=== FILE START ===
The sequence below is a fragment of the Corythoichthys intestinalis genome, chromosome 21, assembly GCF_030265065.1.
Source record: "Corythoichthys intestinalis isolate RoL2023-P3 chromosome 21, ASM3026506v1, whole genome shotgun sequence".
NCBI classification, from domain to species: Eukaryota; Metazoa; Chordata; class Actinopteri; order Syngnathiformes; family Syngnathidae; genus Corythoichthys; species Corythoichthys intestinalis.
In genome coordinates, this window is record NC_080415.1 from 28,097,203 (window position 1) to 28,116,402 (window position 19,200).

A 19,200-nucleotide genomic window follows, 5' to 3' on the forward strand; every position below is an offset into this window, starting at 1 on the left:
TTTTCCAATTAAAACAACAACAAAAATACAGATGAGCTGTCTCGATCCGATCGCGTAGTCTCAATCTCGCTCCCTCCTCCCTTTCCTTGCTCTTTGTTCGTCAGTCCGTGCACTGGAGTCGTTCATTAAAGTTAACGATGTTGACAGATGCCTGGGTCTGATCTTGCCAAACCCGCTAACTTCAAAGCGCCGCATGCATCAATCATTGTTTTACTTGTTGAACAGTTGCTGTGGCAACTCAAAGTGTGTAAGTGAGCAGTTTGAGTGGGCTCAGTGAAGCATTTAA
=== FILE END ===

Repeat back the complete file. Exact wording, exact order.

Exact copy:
The sequence below is a fragment of the Corythoichthys intestinalis genome, chromosome 21, assembly GCF_030265065.1.
Source record: "Corythoichthys intestinalis isolate RoL2023-P3 chromosome 21, ASM3026506v1, whole genome shotgun sequence".
NCBI classification, from domain to species: Eukaryota; Metazoa; Chordata; class Actinopteri; order Syngnathiformes; family Syngnathidae; genus Corythoichthys; species Corythoichthys intestinalis.
In genome coordinates, this window is record NC_080415.1 from 28,097,203 (window position 1) to 28,116,402 (window position 19,200).

A 19,200-nucleotide genomic window follows, 5' to 3' on the forward strand; every position below is an offset into this window, starting at 1 on the left:
TTTTCCAATTAAAACAACAACAAAAATACAGATGAGCTGTCTCGATCCGATCGCGTAGTCTCAATCTCGCTCCCTCCTCCCTTTCCTTGCTCTTTGTTCGTCAGTCCGTGCACTGGAGTCGTTCATTAAAGTTAACGATGTTGACAGATGCCTGGGTCTGATCTTGCCAAACCCGCTAACTTCAAAGCGCCGCATGCATCAATCATTGTTTTACTTGTTGAACAGTTGCTGTGGCAACTCAAAGTGTGTAAGTGAGCAGTTTGAGTGGGCTCAGTGAAGCATTTAA